Starting from early builds, NHTV Breda University of Applied Science (the Netherlands) assisted the Italian development team Double Jungle in obtaining a detailed insight into their original action-puzzle iPad videogame ‘Gua-Le-Ni; or The Horrendous Parade’ (http://www.gua-le-ni.com). The kinds of experiments and tests that were run on the game focused on the use of biometric (or psychophysiological) sensors in order to gain deep and objective insights into how the target audience reacted to the game’s difficulty, its interface, its responsiveness, its acceleration, etc. More specifically, stress levels and the contraction of facial muscles were correlated with in-game performance and traditional questionnaires. In my session, I will explain how such approach, which we pioneered in the casual section of the games industry, can and did provide concrete advantages for the developers.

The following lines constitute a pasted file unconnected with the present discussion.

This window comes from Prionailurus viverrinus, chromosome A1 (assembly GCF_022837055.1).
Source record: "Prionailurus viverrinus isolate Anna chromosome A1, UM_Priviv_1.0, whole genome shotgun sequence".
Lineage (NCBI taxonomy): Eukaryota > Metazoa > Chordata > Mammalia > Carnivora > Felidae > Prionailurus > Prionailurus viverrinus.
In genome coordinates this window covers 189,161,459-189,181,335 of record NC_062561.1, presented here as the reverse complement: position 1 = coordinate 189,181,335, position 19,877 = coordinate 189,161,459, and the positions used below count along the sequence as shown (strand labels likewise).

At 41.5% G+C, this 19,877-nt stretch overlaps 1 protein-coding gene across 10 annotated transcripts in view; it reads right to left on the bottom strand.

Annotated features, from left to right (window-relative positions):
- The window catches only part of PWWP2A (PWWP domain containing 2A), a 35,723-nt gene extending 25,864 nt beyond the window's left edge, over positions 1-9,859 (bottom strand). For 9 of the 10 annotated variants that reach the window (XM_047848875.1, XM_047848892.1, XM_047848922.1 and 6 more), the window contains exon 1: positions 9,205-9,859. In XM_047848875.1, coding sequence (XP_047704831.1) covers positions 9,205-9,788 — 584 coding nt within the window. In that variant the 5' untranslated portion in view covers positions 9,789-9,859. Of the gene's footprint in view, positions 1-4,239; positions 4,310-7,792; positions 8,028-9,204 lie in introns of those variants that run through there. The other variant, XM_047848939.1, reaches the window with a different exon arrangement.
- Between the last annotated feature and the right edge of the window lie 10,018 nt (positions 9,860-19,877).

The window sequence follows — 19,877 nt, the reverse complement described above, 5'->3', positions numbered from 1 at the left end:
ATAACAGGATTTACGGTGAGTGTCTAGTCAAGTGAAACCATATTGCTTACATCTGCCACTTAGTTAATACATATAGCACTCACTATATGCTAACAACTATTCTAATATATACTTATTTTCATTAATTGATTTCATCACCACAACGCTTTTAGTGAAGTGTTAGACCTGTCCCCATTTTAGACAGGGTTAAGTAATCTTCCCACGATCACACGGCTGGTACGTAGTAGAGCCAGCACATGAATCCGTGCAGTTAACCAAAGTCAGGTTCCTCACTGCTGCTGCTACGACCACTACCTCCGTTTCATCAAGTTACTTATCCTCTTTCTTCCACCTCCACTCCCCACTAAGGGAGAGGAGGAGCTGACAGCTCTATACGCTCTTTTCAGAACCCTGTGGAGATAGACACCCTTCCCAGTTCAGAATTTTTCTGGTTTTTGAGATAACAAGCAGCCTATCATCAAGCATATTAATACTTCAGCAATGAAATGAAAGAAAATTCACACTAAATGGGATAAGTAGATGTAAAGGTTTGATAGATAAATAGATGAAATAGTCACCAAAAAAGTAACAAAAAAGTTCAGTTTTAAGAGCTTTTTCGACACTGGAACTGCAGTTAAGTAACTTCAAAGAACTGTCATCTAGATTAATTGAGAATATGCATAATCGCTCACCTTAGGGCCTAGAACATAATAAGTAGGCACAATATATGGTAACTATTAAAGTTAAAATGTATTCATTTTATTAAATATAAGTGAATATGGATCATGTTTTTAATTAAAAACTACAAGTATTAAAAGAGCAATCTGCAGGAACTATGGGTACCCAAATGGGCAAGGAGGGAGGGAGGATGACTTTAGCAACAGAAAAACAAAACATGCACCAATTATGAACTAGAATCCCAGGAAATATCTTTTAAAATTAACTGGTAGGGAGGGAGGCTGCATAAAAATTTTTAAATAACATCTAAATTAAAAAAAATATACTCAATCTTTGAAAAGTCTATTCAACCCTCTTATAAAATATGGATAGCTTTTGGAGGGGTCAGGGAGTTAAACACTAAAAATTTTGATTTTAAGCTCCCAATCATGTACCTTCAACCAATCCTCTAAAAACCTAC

Delivered at Casual Connect Asia, May 2012.
Stefano Gualeni Trained as an architect, Stefano Gualeni is an Italian game-designer who is best known for being the author and designer of the ‘Tony Tough’ games and of the point-and-click adventure ‘Prezzemolo in Una Giornata da Incubo’, licensed by Gardaland. Stefano is currently the lecturer of Game Design and Game Architecture at NHTV Breda University of Applied Sciences in The Netherlands. When time allows, he works as columnist and Game Design consultant. His last game ‘Gua-Le-Ni; or The Horrendous Parade’ is the first casual game to be developed and tuned with the support of biometric experiments. http://www.gua-le-ni.com